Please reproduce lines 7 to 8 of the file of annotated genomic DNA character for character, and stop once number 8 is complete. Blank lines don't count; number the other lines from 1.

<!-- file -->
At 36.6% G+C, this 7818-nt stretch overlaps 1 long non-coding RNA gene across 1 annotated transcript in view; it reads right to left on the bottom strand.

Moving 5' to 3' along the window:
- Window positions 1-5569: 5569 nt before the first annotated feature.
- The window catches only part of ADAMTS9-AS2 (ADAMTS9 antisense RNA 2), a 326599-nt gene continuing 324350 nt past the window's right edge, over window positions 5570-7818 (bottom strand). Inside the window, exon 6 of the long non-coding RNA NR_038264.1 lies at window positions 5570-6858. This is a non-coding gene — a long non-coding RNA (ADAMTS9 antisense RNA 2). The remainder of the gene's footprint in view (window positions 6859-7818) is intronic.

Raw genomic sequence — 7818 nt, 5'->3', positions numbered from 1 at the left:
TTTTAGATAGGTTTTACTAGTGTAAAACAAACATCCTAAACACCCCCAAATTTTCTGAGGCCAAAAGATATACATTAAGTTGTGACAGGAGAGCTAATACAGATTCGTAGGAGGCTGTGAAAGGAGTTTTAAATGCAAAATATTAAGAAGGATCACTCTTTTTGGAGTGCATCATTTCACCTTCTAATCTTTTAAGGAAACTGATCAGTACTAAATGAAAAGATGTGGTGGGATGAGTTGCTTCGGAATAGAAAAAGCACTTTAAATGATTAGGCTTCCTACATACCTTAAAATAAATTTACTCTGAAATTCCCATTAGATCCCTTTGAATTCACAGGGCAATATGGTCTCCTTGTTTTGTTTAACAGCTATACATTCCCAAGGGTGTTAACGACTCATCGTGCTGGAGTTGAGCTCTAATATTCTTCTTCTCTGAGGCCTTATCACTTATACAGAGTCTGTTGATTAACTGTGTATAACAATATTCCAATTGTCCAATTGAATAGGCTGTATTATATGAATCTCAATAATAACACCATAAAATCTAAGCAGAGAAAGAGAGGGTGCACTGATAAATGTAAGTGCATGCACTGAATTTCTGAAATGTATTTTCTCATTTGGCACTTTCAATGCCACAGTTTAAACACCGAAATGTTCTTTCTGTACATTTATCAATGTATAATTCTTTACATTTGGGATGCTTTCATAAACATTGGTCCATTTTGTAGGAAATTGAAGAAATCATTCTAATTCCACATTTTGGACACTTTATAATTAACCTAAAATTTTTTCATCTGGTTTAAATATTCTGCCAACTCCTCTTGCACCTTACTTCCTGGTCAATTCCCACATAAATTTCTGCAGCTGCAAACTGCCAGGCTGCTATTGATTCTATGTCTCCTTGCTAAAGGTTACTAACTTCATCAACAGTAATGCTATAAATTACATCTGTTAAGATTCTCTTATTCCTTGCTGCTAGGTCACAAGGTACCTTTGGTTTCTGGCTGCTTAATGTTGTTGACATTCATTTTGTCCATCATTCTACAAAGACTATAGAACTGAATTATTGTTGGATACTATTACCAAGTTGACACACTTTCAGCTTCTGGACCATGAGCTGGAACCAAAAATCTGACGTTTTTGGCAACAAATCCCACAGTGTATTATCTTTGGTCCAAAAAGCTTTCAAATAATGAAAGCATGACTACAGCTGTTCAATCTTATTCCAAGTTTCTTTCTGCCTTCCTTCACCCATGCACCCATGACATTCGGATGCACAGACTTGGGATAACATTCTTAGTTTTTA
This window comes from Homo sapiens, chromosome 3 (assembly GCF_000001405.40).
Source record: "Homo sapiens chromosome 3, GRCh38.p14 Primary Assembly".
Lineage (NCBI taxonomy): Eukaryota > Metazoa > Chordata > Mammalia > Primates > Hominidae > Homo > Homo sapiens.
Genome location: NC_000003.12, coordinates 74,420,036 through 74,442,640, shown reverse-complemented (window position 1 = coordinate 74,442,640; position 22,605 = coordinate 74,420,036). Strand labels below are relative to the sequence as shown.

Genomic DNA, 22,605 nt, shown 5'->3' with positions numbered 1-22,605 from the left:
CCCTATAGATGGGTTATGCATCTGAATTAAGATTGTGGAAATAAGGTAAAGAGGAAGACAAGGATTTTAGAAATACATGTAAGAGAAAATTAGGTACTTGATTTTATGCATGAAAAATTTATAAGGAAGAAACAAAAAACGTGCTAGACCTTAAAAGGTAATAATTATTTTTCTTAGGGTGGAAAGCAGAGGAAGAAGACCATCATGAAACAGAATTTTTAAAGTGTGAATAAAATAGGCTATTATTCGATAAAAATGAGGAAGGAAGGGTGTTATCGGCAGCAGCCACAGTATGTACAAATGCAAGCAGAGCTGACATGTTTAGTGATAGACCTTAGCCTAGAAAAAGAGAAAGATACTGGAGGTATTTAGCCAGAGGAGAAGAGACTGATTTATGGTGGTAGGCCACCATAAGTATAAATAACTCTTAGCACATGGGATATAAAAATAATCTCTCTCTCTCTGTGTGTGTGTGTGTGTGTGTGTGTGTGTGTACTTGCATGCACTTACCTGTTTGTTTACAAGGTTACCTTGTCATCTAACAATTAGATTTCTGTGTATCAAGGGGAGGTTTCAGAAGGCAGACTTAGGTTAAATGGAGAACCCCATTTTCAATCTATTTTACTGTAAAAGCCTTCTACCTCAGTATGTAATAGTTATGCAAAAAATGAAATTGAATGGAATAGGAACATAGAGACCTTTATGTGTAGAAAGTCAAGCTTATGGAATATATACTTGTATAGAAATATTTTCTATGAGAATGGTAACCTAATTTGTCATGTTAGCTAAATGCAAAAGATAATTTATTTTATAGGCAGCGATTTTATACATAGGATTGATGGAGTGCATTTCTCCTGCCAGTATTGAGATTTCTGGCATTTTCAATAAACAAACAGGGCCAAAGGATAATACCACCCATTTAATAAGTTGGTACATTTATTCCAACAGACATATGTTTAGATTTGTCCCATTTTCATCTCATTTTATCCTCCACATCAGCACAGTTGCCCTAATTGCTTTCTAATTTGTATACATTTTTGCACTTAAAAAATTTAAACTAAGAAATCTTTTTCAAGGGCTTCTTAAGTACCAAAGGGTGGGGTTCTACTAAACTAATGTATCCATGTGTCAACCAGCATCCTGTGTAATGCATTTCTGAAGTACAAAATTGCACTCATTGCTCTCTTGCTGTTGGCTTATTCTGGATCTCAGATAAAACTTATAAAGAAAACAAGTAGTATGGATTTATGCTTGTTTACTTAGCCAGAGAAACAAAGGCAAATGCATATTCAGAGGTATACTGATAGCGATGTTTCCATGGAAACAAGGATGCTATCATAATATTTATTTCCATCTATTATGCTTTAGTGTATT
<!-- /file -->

This window comes from Homo sapiens, chromosome 3 (assembly GCF_000001405.40).
Source record: "Homo sapiens chromosome 3, GRCh38.p14 Primary Assembly".